Are Today’s Sermons Like Digital Rants?
I worry that the sermons many of us hear in our churches aren’t faring much better. Preaching that focuses more on changing our behavior or our opinions than changing our hearts is the same as a gloom-and-doom sandwich board. Until we experience changed hearts, all externally imposed behavioral modifications will always come up short. We’d have more luck trying to spin the earth with our running buddy Kevin Hart.
To prove digital rants help no one, I need to turn only to raw tomatoes and mayonnaise.
I hate tomato sandwiches. I believe God designed tomatoes to go into sauces, not onto sandwiches. (That’s in the Levitical law somewhere, I think.) The only thing I hate more than tomato sandwiches? Mayonnaise.
If you like tomato and mayonnaise sandwiches, stop reading and go see a doctor. Or better yet, maybe an exorcist.
Here’s the thing. If you are physically large enough, you might be able to force me to eat a tomato and mayonnaise sandwich. But that’s all you’re going to be able to do with that method.
Forcing me to eat one will never make me love one.
The moment you look away, I’ll toss what remains.
In the same way, any external changes that don’t begin with a change of heart will ultimately fade away. The end result will always be left wanting.
Sadly, a lot of a church ministry strategy uses the tomato sandwich method. These strategies get people into programs, but the programs don’t bring lasting heart change. The people only act like they love whatever the program includes, when in reality all they like is getting together with the people they already know and are comfortable around.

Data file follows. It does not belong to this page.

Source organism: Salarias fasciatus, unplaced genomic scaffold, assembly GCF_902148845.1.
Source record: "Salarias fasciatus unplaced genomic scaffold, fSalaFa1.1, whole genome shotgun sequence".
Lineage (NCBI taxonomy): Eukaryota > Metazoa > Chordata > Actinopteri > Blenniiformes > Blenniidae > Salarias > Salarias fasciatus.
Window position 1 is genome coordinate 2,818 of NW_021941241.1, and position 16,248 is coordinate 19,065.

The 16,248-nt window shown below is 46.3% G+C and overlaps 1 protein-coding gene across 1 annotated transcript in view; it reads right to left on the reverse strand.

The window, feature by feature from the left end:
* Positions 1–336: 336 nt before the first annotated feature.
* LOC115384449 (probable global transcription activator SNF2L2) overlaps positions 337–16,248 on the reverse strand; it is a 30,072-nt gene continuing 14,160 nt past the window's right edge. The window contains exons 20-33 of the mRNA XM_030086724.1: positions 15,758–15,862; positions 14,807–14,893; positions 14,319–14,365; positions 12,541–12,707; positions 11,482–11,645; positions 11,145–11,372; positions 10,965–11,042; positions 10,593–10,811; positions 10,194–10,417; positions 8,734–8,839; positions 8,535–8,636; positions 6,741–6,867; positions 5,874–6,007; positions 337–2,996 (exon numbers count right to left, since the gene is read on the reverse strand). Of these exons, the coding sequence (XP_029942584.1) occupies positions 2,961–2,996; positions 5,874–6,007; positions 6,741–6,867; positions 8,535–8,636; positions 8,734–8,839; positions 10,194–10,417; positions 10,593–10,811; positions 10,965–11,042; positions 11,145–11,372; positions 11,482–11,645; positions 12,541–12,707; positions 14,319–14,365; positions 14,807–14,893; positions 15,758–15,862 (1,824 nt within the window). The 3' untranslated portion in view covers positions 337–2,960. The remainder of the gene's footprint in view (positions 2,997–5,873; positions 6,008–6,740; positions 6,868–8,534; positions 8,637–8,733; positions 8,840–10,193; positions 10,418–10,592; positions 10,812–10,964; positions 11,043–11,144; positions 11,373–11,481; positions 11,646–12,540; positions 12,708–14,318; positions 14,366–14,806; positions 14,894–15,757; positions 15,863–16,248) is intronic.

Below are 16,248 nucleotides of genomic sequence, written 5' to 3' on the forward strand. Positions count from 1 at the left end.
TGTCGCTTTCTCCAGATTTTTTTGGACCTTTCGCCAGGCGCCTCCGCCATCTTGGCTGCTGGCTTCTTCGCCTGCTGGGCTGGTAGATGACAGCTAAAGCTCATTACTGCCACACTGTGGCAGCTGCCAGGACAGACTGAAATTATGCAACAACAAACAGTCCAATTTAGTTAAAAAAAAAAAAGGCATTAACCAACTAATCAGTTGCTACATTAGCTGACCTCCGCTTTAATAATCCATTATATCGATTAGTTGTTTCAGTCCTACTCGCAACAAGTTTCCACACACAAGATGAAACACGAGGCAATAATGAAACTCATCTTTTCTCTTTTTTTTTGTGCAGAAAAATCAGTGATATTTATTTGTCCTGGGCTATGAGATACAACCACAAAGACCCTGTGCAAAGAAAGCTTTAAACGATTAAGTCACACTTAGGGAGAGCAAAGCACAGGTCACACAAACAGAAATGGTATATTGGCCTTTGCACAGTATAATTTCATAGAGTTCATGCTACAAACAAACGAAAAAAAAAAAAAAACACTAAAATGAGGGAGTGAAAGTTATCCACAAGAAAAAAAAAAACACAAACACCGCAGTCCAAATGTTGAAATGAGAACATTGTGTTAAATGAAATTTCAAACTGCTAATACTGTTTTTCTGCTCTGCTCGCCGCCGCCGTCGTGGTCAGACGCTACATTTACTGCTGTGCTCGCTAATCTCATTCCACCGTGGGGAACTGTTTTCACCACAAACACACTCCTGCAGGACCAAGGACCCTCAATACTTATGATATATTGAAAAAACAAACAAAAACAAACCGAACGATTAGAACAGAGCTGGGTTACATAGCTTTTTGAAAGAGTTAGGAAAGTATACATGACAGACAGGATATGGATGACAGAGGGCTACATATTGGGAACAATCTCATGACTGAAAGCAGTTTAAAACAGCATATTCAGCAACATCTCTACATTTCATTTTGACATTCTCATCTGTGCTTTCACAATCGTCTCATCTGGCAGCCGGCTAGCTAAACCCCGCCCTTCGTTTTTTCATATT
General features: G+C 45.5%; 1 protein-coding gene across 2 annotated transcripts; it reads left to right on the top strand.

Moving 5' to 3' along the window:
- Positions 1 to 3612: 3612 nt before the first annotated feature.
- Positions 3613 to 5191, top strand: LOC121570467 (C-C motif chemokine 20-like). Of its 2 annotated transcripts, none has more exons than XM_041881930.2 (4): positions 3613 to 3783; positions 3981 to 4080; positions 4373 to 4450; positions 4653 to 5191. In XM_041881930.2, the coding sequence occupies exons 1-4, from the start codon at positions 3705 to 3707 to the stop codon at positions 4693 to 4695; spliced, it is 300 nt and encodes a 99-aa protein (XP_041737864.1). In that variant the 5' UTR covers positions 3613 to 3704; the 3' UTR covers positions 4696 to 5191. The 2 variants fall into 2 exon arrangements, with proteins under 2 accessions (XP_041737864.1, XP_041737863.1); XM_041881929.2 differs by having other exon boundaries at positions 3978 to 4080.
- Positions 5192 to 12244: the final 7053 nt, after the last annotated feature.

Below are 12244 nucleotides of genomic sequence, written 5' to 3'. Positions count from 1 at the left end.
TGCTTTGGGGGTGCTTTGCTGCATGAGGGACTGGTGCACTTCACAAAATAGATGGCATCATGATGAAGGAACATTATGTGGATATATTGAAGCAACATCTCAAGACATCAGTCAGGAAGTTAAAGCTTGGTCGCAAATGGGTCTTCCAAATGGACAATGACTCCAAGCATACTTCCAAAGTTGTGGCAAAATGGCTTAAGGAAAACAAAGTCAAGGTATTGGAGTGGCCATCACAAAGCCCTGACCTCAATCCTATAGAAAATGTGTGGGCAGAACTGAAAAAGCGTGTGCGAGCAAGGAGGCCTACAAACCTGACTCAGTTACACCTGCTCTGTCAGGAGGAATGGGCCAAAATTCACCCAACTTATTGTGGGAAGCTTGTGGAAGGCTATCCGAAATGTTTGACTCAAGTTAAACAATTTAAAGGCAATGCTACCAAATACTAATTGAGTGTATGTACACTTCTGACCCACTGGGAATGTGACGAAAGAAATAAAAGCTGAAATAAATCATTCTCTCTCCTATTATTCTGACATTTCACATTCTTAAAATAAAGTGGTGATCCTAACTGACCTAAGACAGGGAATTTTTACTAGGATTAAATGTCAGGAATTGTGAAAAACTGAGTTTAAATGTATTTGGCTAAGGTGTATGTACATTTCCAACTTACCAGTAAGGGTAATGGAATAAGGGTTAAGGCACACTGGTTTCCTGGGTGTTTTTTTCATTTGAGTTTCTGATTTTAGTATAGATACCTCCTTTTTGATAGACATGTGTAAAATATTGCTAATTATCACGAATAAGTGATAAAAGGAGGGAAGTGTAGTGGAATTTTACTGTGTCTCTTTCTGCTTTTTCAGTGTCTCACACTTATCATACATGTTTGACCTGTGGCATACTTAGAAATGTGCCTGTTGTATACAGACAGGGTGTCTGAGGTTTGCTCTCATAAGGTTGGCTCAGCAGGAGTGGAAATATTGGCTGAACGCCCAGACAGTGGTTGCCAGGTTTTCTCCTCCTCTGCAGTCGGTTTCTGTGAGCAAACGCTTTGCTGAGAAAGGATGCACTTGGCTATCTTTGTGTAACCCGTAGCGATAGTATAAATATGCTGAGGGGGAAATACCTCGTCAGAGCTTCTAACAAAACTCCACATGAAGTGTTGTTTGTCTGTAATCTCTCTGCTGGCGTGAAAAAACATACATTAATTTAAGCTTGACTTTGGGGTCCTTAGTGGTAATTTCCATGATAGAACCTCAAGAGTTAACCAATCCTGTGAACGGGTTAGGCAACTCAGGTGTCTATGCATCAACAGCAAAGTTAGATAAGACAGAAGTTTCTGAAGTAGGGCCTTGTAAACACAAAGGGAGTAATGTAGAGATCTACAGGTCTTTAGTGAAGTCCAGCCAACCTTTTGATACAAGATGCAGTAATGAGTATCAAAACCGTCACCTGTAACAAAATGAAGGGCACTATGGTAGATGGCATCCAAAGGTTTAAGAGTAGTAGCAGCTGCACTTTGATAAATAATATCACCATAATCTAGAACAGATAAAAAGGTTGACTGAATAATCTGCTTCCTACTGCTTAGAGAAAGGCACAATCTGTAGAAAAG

The tomato sandwich method creates hypocrites.
And exhausted people.
And frustrated leaders.
And worst of all, a powerless church.
Pastors who are great speakers, who can bring an audience to their feet, eliciting rounds of applause and shouts of “Amen!” often fail to create the life change we see in the book of Acts. Those stories include simple people—normal, everyday folks who had been changed by the gospel’s power. They were even described as not very good public speakers. Seriously, in 2 Corinthians Paul notes that his preaching had the reputation of being a big nothing-burger! (2 Cor 10:10)
The problem for us today is that many of our contemporary preachers are big on oratory and small on gospel. Oratory can produce emotional responses but not lasting change. As soon as the magic of the oratory is gone, so is the movement.
When the service ends, we throw away the tomato sandwich.
This is what happens when what we hear in church centers on life-tips and practical wisdom. These sermons present a picture of how people ought to live, but that’s the end of the road. There’s no mention of the power to actually get them there. Even worse, the content of these messages (and popular books) pulls one over on the hearers/readers, mistaking their slightly improved moralistic life with the resurrected life of new creation that is characteristic of a true child of God. Efforts like these often have the look of godliness but lack the power thereof (2 Timothy 3:5).
The end result is that they only leave people confused, exhausted, and lost.
One glimpse of the glory of God, however, in the face of Jesus Christ, or one little word of faith in the finished work of Christ, can release more power into the soul of the believer than all the sermons and all the programs ever concocted in Christendom.
God, you see, is not just after obedience. He’s after a whole new kind of obedience. God is after an obedience that grows in the soil of desire. He wants His people to be obedient because we crave righteousness, because we desire God above all else.
That kind of obedience can only be produced by the gospel.